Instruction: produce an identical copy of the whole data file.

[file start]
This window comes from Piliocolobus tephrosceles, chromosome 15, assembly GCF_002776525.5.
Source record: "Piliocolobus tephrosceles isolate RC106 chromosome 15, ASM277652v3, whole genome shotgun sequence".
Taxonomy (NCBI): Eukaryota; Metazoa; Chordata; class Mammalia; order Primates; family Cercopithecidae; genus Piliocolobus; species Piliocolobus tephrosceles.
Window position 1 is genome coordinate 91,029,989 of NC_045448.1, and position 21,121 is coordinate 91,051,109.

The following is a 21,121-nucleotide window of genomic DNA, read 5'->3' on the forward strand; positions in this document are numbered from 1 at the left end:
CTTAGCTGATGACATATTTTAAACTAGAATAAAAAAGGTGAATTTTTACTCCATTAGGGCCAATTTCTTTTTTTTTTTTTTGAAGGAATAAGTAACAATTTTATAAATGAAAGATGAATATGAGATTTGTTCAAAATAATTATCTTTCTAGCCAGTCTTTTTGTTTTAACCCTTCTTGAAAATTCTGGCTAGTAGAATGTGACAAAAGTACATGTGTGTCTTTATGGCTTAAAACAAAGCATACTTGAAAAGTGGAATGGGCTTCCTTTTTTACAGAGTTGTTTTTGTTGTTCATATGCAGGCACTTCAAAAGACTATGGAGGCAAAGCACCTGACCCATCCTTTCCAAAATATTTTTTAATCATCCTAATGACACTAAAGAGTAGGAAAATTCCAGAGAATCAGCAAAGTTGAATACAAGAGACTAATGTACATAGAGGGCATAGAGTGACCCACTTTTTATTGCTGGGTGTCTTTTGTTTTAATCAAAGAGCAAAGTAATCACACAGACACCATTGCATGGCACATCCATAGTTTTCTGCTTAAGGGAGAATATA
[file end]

This window comes from Piliocolobus tephrosceles, chromosome 15, assembly GCF_002776525.5.
Source record: "Piliocolobus tephrosceles isolate RC106 chromosome 15, ASM277652v3, whole genome shotgun sequence".
Taxonomy (NCBI): Eukaryota; Metazoa; Chordata; class Mammalia; order Primates; family Cercopithecidae; genus Piliocolobus; species Piliocolobus tephrosceles.
Window position 1 is genome coordinate 91,029,989 of NC_045448.1, and position 21,121 is coordinate 91,051,109.

The following is a 21,121-nucleotide window of genomic DNA, read 5'->3' on the forward strand; positions in this document are numbered from 1 at the left end:
CTTAGCTGATGACATATTTTAAACTAGAATAAAAAAGGTGAATTTTTACTCCATTAGGGCCAATTTCTTTTTTTTTTTTTTGAAGGAATAAGTAACAATTTTATAAATGAAAGATGAATATGAGATTTGTTCAAAATAATTATCTTTCTAGCCAGTCTTTTTGTTTTAACCCTTCTTGAAAATTCTGGCTAGTAGAATGTGACAAAAGTACATGTGTGTCTTTATGGCTTAAAACAAAGCATACTTGAAAAGTGGAATGGGCTTCCTTTTTTACAGAGTTGTTTTTGTTGTTCATATGCAGGCACTTCAAAAGACTATGGAGGCAAAGCACCTGACCCATCCTTTCCAAAATATTTTTTAATCATCCTAATGACACTAAAGAGTAGGAAAATTCCAGAGAATCAGCAAAGTTGAATACAAGAGACTAATGTACATAGAGGGCATAGAGTGACCCACTTTTTATTGCTGGGTGTCTTTTGTTTTAATCAAAGAGCAAAGTAATCACACAGACACCATTGCATGGCACATCCATAGTTTTCTGCTTAAGGGAGAATATA